Akaka Bill Survey, Shmurvey – Take a Vote

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“Ken Conklin Image”

The best survey on the Akaka bill would be a
yes/no vote on the ballot at the next Hawai’i general
election. Such a vote is in the best interests of
democracy in Hawai’i; it is essential in view of the
extraordinary importance of this issue; and it would
put to rest the conflicting results of various surveys
which have tried to “read the tea leaves.” Why, for
goodness sake, do we persist in the hocus-pocus of
trying to sample public opinion when there’s a very
easy way to find out what it really is — ”’Vote.”’


Following is valuable information about several
surveys by the Grassroot Institute of Hawaii, OHA, ”’The Honolulu
Advertiser,”’ and the ”’Honolulu Star-Bulletin,”’ over the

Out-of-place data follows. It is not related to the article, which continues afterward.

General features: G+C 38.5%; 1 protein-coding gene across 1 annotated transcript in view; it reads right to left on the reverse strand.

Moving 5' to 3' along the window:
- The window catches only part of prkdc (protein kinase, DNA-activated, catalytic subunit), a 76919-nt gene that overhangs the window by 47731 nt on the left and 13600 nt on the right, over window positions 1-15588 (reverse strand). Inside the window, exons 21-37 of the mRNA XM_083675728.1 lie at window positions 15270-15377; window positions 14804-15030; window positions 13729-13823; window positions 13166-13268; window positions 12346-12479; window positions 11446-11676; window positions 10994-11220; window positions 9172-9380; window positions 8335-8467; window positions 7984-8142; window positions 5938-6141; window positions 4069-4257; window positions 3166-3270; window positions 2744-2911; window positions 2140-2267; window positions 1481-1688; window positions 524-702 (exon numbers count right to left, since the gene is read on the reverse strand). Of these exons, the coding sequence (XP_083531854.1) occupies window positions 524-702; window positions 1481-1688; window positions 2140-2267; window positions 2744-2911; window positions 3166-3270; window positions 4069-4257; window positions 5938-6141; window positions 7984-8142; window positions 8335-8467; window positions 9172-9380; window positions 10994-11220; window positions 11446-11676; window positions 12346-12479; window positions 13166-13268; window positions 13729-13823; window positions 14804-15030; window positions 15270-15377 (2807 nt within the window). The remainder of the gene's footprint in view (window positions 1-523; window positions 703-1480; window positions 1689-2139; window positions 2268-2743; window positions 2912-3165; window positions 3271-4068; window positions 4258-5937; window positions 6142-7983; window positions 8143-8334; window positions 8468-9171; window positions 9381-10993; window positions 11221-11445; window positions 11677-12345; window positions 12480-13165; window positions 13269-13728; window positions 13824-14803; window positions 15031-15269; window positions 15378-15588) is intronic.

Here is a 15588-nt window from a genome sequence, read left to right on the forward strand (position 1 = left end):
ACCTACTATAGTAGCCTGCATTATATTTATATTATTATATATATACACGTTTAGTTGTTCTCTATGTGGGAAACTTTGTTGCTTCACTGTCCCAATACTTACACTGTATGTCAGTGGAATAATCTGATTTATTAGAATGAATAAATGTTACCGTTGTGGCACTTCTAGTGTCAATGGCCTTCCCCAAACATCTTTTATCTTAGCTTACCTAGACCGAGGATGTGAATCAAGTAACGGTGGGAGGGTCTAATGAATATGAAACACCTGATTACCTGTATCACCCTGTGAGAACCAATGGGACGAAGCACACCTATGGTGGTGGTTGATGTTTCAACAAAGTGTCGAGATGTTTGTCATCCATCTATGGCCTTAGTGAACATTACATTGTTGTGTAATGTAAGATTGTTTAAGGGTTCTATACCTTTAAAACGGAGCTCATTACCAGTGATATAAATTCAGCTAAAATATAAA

past several years. A call-to-action is then

On July 5, 2005, the Grassroot Institute of
Hawaii released the results of a survey it
commissioned on the Akaka bill. Ten thousand people were
contacted: 67 percent of those who responded to the question
said they oppose the Akaka bill; 45 percent feel strongly
enough about this issue that they said they are less
likely to vote for any politician who supports the

The press release by GRIH, a spreadsheet showing
the results, and the order and wording of all the
questions in the survey can be seen at:

In March, 2005 the ”’Honolulu Star-Bulletin”’
conducted an online public opinion poll, which asked
“Would you like to see the Akaka bill become law?”
The votes were “Yes” 436 and “No” 1301 — a resounding
75 percent opposed. See: https://tinyurl.com/6e6dx

In June it was reported that fewer than 5 percent of the
401,000 ethnic Hawaiians had signed up on “Kau Inoa,”
a racial registry sponsored by OHA, after 17 months of
intensive (and expensive) advertising and community
outreach throughout Hawaii and the mainland U.S.
This racial registry is likely to become the basis for
a membership roll for the Akaka tribe if the Akaka
bill passes. Fewer than 5 percent signed up after 17 months